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GIEWS Update-detail
FAO/GIEWS Global Watch

15 March 2007

Update On Bolivia

Since November 2006, several adverse climatic events have affected all of Bolivia’s nine departments. Floods and landslides in midlands and lowlands (departments of Santa Cruz, Cochabamba, Beni, Chuquisaca Tarija and Pando) as well as drought, hail storms and frost in highlands (departments of Oruro, Chuquisaca, Potosí and La Paz) have caused losses of human lives and damage to infrastructure, housing and agriculture. By early March, although floodwaters were starting to recede in the hardest hit areas of Santa Cruz and southern Beni departments, new areas of Pando and north-western Beni departments were receiving runoffs from the highlands, with high risk of new floods. In particular, the National Meteorological Service of Bolivia forecasts more floods in Pando department due to the growing levels of rivers from Peru.

According to estimates of the National Service of Civil Defence by early March 48 people have died due to the floods and up to 385.000 people (about 77 000 families) had been affected. Water and sanitation conditions have been damaged, causing widespread outbreaks of diseases, such as malaria, dengue and tetanus, as well as respiratory and gastrointestinal infections. According to preliminary estimates from the Ministry of Planning, total damage amounts to about 114 million US dollars, equivalent to 1 per cent of Bolivian gross national product. On January 19, the Government declared a state of emergency and, on February 7, appealed for international assistance.

It is estimated that over 200 000 hectares of the 2007 main summer season food and cash crops, normally scheduled to be harvested from mid-March to May, and some thousands heads of cattle have been affected to different degrees. In the highlands, dry weather conditions and freezing temperatures in December and January damaged food crops that were planted at the end of 2006, such as maize, quinoa, rice, beans and potatoes, with losses up to 50-70 per cent of the total area planted in parts of the departments of Oruro, Potosi and La Paz. Losses of pasture land and fodder crops, such as barley, are also reported. It is estimated that more than 20 000 families of small farmers, who mostly cultivate for self-consumption, have been affected by the severe crop losses in the Highlands region. In the Lowlands and Valleys, the excess of soil moisture affected 115 000 hectares of main agricultural export soy bean crop in the growing department of Santa Cruz, equivalent to 17 percent of the area planted. However, the abundant precipitation of the season has been beneficial to soy bean crops in eastern areas of the department, where very good yields are expected (almost twice the average), which will partially compensate for heavy losses in northern parts. Serious damage to 14 000 hectares of maize, 20 000 hectares of rice, cash crops and pastures are also reported from Santa Cruz department.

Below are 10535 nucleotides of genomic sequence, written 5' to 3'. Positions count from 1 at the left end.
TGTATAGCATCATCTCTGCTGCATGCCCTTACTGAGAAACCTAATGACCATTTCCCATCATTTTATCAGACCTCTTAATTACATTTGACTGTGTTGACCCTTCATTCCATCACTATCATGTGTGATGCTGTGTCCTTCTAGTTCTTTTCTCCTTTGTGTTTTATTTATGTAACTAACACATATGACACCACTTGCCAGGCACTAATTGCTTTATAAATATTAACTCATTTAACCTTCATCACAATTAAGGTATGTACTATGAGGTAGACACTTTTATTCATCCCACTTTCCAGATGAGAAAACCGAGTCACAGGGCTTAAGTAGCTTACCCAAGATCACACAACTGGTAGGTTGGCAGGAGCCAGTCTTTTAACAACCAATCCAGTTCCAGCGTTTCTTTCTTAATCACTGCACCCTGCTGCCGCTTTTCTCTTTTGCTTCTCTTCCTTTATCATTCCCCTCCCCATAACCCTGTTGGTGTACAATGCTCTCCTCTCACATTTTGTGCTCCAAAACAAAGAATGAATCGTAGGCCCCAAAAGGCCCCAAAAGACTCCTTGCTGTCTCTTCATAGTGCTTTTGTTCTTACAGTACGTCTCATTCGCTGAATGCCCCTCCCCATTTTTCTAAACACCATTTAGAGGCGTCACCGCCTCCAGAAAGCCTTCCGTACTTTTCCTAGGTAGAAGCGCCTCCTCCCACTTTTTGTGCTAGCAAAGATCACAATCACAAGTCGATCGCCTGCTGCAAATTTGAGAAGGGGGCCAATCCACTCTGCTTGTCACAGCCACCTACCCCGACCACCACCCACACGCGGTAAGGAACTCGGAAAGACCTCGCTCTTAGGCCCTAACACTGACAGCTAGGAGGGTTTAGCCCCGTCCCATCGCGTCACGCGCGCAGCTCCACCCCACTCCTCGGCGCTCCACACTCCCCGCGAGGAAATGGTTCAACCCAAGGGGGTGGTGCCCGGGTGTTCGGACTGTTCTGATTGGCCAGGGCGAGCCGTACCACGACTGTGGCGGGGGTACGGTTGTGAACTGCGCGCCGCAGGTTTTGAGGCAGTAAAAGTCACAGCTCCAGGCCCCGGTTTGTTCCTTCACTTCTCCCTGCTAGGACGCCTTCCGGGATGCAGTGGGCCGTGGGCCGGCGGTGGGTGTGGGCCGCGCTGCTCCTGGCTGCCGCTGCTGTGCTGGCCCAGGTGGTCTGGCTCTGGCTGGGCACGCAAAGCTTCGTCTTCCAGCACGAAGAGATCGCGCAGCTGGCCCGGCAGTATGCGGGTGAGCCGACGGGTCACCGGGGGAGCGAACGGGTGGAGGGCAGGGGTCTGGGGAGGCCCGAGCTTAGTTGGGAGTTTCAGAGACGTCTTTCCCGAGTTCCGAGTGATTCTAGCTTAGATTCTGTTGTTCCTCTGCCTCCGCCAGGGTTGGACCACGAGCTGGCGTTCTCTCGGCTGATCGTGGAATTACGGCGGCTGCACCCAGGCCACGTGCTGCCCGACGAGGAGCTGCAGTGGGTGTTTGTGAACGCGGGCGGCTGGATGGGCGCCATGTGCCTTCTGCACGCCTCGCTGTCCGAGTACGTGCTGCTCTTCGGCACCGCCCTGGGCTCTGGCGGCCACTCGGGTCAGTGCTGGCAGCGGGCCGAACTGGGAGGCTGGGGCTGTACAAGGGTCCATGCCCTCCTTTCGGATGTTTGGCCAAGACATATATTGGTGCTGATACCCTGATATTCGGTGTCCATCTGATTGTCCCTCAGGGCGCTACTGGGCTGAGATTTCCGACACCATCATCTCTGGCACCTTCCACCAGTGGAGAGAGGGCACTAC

The livestock sub-sector has also been seriously affected by floods, especially in the Beni department, with several thousands of heads lost and increasing animal health problems. Nationwide, it is estimated that at least 50 per cent of the animals are at risk of illness and death due to lack of pasture and excessive humidity.

The food security situation of most vulnerable rural communities is expected to deteriorate as a consequence of the shortage of food and rising food prices. These families were already in the lean period, with very limited food stocks from the previous season and beset with total crop failure. In addition, there may not be enough seeds for the next winter season crops (mainly cereals and potatoes), to be planted from May in the lowlands and from September in the highlands.

A UN Flash Appeal has recently been issued and FAO is requesting some 5 million US dollars to provide emergency assistance to restore the production capacity of small farmers by providing basic farm inputs, as well as feed and veterinarian products.

An FAO Crop and Food Supply Assessment Mission is planned in order to make an assessment of agricultural damage and emergency assistance needs, so that timely remedial actions can be taken by the government and the international community.